Saturday, June 20, 2009

The Weight Cycle

Newsweek recently did a cover story on Oprah, some of the questionable medical advice that some of her guests present, and why this doesn't seem to hurt her ratings or make her look like just another trashy daytime tv talk show host. While I found it interesting to hear what doctors say about Suzanne Somers' bio-identical hormone replacement therapy, this is what really struck me:

"Oprah, of course is notoriously bad at sticking with the advice Oz [non-quack
doc] and Greene [personal trainer] dispense, especially when it comes
to her weight. She laments her inability to keep off the pounds. In January she
embarked on yet another attempt to trim down, which means all of Oprah's views
are now-actually or vicariously-on a diet too. She will lose the weight, and
there will be much remarking upon it. But then, in a year, or two, or three,
experience teaches us that the fat will likely come back. And she will lament.
And then she will do it all over again, with a whole new set of experts armed
with the latest breakthrough theories on how to live our next best life and
all-new, must-have books and gadgets and ointments to ease the way."

(I would link to the rest of the article, but it's not online.)

Obviously, these writers are lucky enough to never have been overweight (or at least never want to lose that weight) and doesn't have anyone close to them who has gone through this. If they did, they might not brush it off so easily. Almost everyone in my family deals with weight issues. The cycle that he speaks of is one that those of us who are overweight know all too well. Most overweight people don't like being overweight, even if we learn to accept our body as it is. We know that the world would see us as more attractive and healthier if we were thinner, which may or may not be true. What the media, and this article, seem to portray as a failure of will-power or a lack of follow-through is much more complicated than that. Those things may or may not play a role, but what also plays a role are your own metabolism and genes, how active you were as a kid in ways that can translate into adulthood, living and working in environments where one can't walk but has to drive, the physicality (or lack thereof) of your job, that processed/fatty/starchy foods are readily and cheaply available, etc, etc, etc.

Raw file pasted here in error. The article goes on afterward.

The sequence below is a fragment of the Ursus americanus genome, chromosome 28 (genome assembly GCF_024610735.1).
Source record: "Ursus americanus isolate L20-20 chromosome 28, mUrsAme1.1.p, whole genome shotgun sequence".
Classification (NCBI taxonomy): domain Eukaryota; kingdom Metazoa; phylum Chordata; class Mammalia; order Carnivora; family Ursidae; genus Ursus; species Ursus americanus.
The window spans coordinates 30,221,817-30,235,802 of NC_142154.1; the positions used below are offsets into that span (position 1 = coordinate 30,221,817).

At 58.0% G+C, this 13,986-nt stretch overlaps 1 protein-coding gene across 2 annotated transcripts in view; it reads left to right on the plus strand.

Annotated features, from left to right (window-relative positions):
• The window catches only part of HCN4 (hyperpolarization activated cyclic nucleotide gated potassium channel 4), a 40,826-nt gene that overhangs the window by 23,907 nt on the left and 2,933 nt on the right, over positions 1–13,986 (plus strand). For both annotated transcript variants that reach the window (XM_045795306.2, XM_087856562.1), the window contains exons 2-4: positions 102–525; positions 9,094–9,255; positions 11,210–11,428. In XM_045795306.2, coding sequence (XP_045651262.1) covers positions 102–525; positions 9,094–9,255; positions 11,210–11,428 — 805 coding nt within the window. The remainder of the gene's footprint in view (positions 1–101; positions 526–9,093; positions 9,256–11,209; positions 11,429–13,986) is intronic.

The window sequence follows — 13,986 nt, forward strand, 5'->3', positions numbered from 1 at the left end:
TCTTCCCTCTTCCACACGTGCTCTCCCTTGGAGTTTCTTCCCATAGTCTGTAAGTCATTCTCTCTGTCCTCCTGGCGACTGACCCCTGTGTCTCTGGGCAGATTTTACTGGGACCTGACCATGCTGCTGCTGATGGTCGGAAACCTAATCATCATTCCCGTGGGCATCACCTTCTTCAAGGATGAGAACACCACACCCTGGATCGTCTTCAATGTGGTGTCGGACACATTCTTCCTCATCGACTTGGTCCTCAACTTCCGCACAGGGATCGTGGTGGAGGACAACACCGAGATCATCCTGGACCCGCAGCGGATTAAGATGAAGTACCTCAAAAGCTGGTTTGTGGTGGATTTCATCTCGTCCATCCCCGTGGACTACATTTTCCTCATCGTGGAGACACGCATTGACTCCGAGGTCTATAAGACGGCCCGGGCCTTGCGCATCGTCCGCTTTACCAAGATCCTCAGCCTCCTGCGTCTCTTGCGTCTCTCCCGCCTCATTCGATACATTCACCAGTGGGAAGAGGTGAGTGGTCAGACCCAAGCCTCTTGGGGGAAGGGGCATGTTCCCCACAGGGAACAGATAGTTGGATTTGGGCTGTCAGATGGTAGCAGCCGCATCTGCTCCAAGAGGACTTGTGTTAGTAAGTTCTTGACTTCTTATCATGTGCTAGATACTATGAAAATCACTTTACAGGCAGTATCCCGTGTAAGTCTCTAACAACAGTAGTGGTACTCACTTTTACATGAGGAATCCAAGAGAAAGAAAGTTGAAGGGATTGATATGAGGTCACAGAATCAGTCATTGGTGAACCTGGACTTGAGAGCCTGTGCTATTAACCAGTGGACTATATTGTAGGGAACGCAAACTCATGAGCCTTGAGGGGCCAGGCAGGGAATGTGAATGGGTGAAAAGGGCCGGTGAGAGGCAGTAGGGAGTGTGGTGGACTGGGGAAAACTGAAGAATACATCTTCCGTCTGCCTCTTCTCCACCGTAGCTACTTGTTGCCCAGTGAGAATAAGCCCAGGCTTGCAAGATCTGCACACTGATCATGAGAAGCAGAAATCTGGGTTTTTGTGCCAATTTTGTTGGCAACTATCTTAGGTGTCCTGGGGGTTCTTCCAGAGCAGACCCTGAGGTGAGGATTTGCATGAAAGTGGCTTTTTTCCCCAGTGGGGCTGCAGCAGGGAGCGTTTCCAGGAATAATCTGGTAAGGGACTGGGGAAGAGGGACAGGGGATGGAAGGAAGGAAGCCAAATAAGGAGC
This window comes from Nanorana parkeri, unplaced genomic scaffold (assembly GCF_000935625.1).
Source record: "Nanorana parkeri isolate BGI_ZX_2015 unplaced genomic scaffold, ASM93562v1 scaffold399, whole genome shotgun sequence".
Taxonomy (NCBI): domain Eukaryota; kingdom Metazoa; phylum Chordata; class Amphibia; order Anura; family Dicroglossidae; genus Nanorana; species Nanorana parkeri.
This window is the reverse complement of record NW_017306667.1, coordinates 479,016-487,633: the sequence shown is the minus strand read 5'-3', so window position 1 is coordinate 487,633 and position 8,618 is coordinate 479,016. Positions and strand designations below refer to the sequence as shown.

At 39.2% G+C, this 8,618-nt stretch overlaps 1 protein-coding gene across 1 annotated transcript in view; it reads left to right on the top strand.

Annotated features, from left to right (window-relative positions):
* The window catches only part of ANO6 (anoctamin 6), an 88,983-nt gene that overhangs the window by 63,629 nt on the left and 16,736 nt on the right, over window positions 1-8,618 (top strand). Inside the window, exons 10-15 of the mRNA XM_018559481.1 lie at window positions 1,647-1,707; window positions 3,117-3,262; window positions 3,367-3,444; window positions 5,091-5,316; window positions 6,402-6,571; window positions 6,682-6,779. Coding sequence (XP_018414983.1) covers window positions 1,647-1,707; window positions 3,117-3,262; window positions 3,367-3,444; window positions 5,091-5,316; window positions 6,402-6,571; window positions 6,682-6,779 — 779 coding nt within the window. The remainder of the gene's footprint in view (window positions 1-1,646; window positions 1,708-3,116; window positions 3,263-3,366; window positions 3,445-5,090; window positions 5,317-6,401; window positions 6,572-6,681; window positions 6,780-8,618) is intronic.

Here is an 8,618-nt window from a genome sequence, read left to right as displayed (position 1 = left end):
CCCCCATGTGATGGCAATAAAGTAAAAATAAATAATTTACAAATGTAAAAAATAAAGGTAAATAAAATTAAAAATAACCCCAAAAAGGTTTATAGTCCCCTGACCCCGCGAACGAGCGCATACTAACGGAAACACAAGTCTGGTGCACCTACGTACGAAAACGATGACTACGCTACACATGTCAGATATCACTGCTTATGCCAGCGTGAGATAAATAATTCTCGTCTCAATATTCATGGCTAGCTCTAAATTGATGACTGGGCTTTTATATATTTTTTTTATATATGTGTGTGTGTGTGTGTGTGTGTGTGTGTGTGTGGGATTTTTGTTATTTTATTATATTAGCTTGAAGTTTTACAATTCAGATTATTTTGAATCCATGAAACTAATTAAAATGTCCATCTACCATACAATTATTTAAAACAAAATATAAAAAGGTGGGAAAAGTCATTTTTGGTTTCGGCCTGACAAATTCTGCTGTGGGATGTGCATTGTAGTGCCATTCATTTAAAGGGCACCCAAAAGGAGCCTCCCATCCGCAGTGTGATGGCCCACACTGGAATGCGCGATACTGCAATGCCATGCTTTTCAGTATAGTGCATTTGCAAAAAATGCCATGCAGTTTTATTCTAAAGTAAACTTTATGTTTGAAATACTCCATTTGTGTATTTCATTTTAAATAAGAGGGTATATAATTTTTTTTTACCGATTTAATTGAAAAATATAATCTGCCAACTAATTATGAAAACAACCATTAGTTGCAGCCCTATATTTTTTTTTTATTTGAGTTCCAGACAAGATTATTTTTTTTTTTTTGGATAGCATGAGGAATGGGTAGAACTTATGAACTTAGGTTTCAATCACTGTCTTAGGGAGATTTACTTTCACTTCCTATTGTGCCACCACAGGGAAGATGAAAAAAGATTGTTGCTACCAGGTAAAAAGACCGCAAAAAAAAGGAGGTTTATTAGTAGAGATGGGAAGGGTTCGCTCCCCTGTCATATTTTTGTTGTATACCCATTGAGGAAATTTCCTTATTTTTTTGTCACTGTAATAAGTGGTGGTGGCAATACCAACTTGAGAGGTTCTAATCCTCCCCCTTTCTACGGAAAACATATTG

I'm not saying that people can't and shouldn't eat healthier foods and get more exercise. But most overweight people that I've known in my life will cycle back and forth and back and forth, just like Oprah. We start something all gung-ho, we work hard, we reach our goals for weight loss and a more fit body. But then time and the everyday wears our resolve down. Also with food, it's especially difficult, as people have to eat. It's not like doing drugs, where you can avoid people who do drugs and places where drugs are sold. We have to go to the grocery store. We have to eat meals. When driving to and from work, it's impossible to not drive past a fast food restaurant. All that makes it that much harder to limit or avoid those things that might have caused you issues in the past. And one has to have priorities in their life. Right now I could work very hard to re-lose the weight that I've gained back. But I have too much other shit going on, so I just don't have the energy or time for that.

I guess it just irritated me because I know how so many (most female) people in my life has struggled with their weight, not just always being overweight, but yo-yo-ing up and down. And I don't think they just gain the weight back because they can't follow advice or are failures or even because their weight loss program was a fad diet. I think they gain it back in large part just because of life and our life in this time and place. Plus, even if you think overweight people are all Wal-mart consuming, mindless, uneducated suckers, as we're 50% of the population, I think you might at least give up some respect for us.

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